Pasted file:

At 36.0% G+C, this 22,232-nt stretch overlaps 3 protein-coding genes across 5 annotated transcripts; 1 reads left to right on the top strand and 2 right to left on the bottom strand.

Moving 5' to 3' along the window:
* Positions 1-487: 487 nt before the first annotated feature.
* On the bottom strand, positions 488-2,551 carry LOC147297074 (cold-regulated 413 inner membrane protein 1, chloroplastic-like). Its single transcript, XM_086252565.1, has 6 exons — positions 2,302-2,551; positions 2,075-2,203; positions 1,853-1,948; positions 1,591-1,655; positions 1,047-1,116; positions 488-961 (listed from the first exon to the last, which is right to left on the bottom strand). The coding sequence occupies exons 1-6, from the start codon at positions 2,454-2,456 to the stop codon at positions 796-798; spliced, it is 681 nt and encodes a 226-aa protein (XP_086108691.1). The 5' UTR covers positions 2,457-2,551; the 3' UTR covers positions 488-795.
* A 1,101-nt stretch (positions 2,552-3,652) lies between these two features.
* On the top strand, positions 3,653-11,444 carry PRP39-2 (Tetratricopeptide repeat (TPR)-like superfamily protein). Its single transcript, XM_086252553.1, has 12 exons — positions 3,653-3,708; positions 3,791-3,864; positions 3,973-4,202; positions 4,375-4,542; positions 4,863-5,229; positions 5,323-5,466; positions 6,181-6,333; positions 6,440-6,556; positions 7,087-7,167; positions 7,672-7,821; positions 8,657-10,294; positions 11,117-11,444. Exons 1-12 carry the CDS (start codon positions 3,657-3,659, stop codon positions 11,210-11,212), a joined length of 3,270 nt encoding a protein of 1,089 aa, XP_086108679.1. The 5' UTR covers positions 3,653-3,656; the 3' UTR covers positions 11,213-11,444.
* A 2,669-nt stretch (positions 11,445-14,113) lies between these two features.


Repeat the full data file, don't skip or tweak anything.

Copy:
At 36.0% G+C, this 22,232-nt stretch overlaps 3 protein-coding genes across 5 annotated transcripts; 1 reads left to right on the top strand and 2 right to left on the bottom strand.

Moving 5' to 3' along the window:
* Positions 1-487: 487 nt before the first annotated feature.
* On the bottom strand, positions 488-2,551 carry LOC147297074 (cold-regulated 413 inner membrane protein 1, chloroplastic-like). Its single transcript, XM_086252565.1, has 6 exons — positions 2,302-2,551; positions 2,075-2,203; positions 1,853-1,948; positions 1,591-1,655; positions 1,047-1,116; positions 488-961 (listed from the first exon to the last, which is right to left on the bottom strand). The coding sequence occupies exons 1-6, from the start codon at positions 2,454-2,456 to the stop codon at positions 796-798; spliced, it is 681 nt and encodes a 226-aa protein (XP_086108691.1). The 5' UTR covers positions 2,457-2,551; the 3' UTR covers positions 488-795.
* A 1,101-nt stretch (positions 2,552-3,652) lies between these two features.
* On the top strand, positions 3,653-11,444 carry PRP39-2 (Tetratricopeptide repeat (TPR)-like superfamily protein). Its single transcript, XM_086252553.1, has 12 exons — positions 3,653-3,708; positions 3,791-3,864; positions 3,973-4,202; positions 4,375-4,542; positions 4,863-5,229; positions 5,323-5,466; positions 6,181-6,333; positions 6,440-6,556; positions 7,087-7,167; positions 7,672-7,821; positions 8,657-10,294; positions 11,117-11,444. Exons 1-12 carry the CDS (start codon positions 3,657-3,659, stop codon positions 11,210-11,212), a joined length of 3,270 nt encoding a protein of 1,089 aa, XP_086108679.1. The 5' UTR covers positions 3,653-3,656; the 3' UTR covers positions 11,213-11,444.
* A 2,669-nt stretch (positions 11,445-14,113) lies between these two features.